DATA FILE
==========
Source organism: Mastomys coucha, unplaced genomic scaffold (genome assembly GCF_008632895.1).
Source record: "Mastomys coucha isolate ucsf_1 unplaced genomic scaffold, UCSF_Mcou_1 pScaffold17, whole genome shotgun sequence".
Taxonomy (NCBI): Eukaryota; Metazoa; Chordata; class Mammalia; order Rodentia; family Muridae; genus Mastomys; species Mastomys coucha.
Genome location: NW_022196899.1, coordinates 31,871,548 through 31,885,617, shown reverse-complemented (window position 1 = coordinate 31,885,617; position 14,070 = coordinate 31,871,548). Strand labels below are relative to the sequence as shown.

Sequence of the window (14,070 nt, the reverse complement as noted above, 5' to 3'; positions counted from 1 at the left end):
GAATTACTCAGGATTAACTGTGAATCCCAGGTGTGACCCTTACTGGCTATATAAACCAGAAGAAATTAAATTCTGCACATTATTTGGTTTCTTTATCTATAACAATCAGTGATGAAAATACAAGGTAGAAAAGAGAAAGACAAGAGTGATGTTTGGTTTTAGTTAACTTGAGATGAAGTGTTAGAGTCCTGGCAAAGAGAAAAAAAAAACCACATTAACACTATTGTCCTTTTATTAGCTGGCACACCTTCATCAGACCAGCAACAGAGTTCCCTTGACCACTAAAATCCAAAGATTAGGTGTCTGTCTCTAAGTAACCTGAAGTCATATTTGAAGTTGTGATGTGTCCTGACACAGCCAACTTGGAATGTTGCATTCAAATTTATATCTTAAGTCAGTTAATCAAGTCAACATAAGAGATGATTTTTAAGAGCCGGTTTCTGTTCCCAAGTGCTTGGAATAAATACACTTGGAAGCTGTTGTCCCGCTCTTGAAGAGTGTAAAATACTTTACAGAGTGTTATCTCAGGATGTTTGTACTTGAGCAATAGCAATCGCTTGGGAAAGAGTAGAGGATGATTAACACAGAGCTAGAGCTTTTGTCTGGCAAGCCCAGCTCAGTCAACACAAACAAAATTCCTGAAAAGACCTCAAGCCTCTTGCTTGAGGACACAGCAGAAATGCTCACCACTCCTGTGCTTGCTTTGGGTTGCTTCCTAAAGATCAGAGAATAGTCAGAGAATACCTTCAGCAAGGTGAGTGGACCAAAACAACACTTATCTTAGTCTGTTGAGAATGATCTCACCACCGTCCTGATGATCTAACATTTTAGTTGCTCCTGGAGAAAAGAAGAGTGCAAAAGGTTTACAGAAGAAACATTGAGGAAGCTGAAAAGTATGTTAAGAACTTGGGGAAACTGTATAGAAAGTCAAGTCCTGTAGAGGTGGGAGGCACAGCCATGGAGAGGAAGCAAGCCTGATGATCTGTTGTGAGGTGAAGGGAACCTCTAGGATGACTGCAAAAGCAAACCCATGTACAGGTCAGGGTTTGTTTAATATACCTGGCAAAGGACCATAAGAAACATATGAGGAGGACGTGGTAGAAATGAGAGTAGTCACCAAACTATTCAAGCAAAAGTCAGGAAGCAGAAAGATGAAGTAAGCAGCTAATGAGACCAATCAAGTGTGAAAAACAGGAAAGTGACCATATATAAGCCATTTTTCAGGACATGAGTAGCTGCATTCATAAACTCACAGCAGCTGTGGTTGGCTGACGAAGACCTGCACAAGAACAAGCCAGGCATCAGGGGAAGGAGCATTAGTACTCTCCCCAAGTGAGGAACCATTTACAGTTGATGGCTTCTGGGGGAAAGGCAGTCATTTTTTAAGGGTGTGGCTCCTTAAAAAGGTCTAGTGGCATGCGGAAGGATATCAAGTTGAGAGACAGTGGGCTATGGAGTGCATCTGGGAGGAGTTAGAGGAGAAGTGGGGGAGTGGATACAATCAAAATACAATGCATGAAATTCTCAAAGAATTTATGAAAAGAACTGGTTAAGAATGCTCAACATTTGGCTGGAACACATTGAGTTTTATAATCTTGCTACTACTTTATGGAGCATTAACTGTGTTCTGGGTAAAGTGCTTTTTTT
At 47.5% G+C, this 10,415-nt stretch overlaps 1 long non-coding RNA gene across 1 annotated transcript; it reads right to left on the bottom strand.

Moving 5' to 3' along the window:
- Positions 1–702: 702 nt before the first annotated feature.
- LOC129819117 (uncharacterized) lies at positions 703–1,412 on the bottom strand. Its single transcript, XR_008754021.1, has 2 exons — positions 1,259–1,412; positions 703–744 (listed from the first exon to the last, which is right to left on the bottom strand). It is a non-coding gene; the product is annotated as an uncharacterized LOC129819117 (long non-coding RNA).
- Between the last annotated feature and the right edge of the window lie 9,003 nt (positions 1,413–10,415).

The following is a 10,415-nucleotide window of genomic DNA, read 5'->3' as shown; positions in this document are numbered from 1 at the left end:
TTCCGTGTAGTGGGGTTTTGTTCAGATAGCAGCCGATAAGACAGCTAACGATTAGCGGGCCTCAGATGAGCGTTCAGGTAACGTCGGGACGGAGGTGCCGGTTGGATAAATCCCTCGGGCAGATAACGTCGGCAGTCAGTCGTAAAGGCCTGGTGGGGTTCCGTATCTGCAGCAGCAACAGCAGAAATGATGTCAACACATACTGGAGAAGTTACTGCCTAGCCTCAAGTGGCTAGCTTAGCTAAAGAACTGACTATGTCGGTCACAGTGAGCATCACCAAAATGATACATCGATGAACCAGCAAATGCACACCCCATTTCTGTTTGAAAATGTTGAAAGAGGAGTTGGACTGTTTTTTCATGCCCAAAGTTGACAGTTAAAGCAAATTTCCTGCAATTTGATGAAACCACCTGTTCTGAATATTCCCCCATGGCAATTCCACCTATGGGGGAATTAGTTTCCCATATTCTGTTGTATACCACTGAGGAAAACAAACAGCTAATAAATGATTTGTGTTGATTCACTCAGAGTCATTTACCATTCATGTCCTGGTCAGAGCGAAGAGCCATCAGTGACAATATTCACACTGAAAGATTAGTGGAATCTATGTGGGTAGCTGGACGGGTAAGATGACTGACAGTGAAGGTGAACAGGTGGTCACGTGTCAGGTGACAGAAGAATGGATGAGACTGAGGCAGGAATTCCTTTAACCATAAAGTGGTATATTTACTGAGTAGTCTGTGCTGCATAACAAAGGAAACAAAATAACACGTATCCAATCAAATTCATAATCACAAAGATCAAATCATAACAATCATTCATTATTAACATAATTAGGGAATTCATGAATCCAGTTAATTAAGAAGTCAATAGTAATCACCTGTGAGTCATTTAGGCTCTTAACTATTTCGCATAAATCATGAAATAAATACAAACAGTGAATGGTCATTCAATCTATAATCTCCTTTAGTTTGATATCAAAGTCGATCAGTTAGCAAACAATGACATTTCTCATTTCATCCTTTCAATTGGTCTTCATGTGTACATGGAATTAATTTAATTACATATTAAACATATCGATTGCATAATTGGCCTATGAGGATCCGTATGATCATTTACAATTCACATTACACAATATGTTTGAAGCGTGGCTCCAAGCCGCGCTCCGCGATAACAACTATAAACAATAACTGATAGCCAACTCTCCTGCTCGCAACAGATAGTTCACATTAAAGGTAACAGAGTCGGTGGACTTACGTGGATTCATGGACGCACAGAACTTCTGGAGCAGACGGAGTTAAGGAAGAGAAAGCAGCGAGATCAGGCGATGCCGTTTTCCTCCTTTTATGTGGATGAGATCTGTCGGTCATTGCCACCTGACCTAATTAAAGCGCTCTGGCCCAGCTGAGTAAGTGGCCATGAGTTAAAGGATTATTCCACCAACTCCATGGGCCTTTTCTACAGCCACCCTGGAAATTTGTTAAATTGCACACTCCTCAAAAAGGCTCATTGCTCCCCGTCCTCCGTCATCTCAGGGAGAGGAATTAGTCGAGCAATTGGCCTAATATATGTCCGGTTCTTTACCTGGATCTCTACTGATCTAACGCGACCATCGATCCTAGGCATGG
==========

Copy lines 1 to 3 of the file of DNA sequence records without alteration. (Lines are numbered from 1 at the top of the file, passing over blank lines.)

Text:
Source organism: Mastomys coucha, unplaced genomic scaffold (genome assembly GCF_008632895.1).
Source record: "Mastomys coucha isolate ucsf_1 unplaced genomic scaffold, UCSF_Mcou_1 pScaffold17, whole genome shotgun sequence".
Taxonomy (NCBI): Eukaryota; Metazoa; Chordata; class Mammalia; order Rodentia; family Muridae; genus Mastomys; species Mastomys coucha.